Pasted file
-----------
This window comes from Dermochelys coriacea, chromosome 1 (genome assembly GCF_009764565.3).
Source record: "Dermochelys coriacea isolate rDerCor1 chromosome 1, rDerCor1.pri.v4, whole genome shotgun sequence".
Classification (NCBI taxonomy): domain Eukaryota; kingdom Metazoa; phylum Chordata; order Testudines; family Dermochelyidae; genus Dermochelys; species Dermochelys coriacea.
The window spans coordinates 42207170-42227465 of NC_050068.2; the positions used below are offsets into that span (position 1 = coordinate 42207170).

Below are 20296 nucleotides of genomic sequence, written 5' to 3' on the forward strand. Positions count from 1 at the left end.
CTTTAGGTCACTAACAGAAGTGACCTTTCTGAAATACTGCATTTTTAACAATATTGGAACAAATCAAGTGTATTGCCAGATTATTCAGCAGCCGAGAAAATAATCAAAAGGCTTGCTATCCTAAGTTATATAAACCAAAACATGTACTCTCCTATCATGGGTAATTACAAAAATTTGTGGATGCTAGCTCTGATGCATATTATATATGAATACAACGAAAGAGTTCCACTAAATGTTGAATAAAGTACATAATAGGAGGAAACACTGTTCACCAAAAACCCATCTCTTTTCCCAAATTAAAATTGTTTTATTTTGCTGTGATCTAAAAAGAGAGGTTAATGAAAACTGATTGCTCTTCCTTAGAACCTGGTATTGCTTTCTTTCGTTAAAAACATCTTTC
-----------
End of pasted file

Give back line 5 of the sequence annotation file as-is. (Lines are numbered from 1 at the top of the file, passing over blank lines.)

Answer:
Below are 20296 nucleotides of genomic sequence, written 5' to 3' on the forward strand. Positions count from 1 at the left end.